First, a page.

Hey World, Watch Out for China's 'Middleweight' Cities

East Nanjing Road in Shanghai, China. (Peter Garnhum/Flickr)
East Nanjing Road in Shanghai, China. (Peter Garnhum/Flickr)

If you live in Western cities like Dallas, San Francisco, or even Paris, your city started becoming economically irrelevant, in terms of economic growth, 15 years ago. That's according to a new report, "Urban World: Mapping the economic power of cities" by the McKinsey Global Institute.

The world's top Western megacities are simply not growing fast enough to compete with the rest of the world — in particular, with cities in China. You may not even have heard of many of these Chinese cities: Foshan, Guiyang, Hefei, Jinan, Ningbo, Taizhou, and the list goes on. The only Western city to stay afloat is New York City.

The new report tells us that as of 2007, 600 cities contributed to half of total global growth. But many developed cities — about one in every three — will drop off that list by 2025. Of the cities that replace them, about 73 percent will be in China.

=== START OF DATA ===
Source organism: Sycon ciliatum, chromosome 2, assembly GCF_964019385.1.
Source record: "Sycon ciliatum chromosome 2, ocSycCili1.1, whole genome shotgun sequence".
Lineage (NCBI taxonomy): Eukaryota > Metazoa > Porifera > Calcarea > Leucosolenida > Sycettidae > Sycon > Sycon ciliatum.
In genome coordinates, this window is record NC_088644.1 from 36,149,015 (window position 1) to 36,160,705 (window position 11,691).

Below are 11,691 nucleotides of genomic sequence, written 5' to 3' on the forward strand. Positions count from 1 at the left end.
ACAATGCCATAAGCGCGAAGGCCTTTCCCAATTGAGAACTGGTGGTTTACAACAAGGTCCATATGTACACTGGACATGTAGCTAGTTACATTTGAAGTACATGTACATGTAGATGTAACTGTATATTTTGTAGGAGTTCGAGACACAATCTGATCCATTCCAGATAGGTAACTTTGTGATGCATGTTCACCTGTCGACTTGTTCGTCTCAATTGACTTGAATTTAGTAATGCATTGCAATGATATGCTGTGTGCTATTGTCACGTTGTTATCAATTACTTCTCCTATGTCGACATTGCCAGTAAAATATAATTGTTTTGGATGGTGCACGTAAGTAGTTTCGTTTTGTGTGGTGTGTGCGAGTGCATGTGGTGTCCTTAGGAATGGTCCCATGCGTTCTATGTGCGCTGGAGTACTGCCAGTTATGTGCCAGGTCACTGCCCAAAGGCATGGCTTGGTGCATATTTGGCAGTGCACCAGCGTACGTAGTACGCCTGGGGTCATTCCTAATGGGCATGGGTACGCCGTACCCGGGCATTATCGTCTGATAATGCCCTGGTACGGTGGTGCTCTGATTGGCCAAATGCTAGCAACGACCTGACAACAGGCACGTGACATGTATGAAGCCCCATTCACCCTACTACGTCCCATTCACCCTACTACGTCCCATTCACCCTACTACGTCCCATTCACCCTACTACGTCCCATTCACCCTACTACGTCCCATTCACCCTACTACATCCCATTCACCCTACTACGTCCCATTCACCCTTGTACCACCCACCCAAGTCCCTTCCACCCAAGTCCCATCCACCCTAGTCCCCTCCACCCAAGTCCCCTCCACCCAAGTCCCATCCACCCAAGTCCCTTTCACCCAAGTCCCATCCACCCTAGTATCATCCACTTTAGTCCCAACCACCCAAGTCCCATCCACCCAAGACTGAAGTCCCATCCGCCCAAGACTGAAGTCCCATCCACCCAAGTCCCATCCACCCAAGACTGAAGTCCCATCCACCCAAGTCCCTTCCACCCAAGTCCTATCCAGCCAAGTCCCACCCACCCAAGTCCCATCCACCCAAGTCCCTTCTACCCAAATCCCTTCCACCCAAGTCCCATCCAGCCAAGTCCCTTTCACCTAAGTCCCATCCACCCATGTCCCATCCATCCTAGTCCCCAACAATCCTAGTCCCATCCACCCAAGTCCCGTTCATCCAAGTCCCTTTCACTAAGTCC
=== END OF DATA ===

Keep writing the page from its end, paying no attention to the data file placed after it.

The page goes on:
Right now, almost three-quarters of the fastest growing cities in the world are Asian "middleweight cities," that is, with populations of 5-10 million. A whopping 15 of those are in China: Chengdu, Shenzhen, Tianjin, Hangzhou, Foshan, Xi'an, Guangzhou, Wuhan, Nanjing, Dongguan, Guiyang, Hefei, Jinan, Ningbo, and Taizhou. Other Asian cities that make this list are Jakarta and Taipei.

Take a look at this infographic that compares the size of Western cities to those in China. Essentially, China has twice as many cities with populations over 1 million than the U.S., as measured by Demographia.

Another interesting trend is that not all of that population growth in Chinese cities is domestic. Right now, half a million of Shanghai's inhabitants are expatriates, according to McKinsey.

If McKinsey is right, in just a little over a decade, one-third of all Chinese cities will contribute to almost 30 percent of total global growth.

About the Author

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Rebecca is a reporter for Asia Blog. She is also currently a graduate student at Columbia University's School of International and Public Affairs.